In 1811 and 1812, as protector of the Order, King Frederick William III of Prussia transferred the powers of the Herrenmeister and the Chapter (the governing council of the Order) to the Prussian Crown, effectively dissolving the Bailiwick and confiscating its possessions. In its place he established a similarly named order of merit, the Royal Prussian Order of Saint John which also had similar insignia. The Herrenmeister of the Bailiwick, Prince August Ferdinand, became the first grand master of the new order of merit and continued to reside in the Ordenspalais, the palace of the Bailivick of Brandenburg. All knights of the Bailiwick became members of the new order of merit.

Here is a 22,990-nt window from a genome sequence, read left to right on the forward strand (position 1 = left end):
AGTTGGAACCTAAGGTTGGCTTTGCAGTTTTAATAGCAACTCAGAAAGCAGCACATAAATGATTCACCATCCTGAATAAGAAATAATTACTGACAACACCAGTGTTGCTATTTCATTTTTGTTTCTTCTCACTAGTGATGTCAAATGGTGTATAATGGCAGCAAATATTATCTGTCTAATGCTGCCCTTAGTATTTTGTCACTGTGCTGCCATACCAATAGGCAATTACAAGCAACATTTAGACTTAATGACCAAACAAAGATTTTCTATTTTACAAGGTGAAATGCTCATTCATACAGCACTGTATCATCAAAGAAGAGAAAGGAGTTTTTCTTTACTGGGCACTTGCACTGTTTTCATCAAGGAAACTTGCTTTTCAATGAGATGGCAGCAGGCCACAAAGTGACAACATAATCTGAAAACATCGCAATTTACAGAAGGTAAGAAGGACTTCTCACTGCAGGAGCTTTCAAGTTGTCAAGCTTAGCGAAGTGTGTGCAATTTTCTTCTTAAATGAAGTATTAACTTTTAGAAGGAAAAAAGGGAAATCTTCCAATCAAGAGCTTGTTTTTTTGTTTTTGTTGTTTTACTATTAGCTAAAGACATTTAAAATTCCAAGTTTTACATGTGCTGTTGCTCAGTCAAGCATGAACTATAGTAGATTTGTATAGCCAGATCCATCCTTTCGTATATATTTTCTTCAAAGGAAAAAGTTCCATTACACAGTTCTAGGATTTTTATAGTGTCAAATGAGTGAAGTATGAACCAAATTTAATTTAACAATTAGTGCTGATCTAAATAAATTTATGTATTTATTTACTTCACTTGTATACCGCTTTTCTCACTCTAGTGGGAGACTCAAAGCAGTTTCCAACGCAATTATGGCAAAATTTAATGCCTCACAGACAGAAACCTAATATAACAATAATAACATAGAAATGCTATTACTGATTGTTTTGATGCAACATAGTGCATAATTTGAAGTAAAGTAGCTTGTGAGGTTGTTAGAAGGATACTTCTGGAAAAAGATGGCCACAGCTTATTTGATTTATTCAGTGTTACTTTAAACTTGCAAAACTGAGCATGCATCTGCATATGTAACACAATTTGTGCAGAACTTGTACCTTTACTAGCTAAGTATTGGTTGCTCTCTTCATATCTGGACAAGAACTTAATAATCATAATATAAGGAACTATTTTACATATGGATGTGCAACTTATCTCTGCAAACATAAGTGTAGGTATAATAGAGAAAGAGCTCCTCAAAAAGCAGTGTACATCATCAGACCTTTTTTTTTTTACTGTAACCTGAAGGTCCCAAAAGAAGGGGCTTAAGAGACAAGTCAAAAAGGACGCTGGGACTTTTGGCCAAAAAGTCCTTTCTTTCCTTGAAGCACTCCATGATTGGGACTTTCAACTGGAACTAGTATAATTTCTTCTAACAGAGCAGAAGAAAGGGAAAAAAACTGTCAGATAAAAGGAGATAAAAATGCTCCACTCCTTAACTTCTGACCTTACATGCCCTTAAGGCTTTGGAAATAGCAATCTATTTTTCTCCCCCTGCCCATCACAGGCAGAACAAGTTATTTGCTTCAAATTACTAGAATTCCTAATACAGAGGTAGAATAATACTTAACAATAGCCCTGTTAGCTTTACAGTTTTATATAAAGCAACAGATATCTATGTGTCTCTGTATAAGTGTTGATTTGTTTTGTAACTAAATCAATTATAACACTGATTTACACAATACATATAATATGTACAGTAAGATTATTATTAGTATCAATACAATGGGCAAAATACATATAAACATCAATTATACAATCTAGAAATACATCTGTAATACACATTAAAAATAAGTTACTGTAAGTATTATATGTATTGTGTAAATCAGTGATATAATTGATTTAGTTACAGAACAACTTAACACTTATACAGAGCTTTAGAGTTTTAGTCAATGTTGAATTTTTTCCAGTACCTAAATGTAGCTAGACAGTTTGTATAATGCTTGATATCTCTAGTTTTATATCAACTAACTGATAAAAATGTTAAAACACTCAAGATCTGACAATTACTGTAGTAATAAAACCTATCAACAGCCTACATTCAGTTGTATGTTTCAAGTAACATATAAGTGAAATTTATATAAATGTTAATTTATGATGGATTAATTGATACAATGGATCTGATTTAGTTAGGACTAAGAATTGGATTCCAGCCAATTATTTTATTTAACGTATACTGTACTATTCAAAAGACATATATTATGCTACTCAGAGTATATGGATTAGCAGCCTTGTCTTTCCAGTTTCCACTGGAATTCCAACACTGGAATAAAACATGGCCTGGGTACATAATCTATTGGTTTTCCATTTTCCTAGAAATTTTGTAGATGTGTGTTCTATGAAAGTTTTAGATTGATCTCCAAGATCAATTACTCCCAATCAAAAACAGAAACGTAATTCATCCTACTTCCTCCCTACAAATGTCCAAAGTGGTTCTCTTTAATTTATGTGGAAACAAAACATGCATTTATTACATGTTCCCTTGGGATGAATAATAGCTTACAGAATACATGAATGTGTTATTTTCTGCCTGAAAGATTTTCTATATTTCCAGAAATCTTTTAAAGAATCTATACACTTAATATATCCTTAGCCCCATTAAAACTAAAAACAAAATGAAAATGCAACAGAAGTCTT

In 1852 the order of merit was in its turn dissolved and King Frederick William IV of Prussia, again exercising the powers of the kings of Prussia as protectors of the Order, restored the original Bailiwick. The eight surviving knights of justice of the original Order were among its first members. In 1853, they elected the younger brother of the Prussian king, Prince Friedrich Karl Alexander, the new Herrenmeister of the restored Order. He announced his election to the head of the Order of Malta, who in acknowledgement recognized this restoration as the continuation of the historic Bailiwick. The Johanniterorden and its branches became fully independent of the Roman Catholic grand master in Rome, although the Herrenmeisters then and since have continuously and explicitly recognized the Order's historical connection with the Roman Catholic Order of Malta.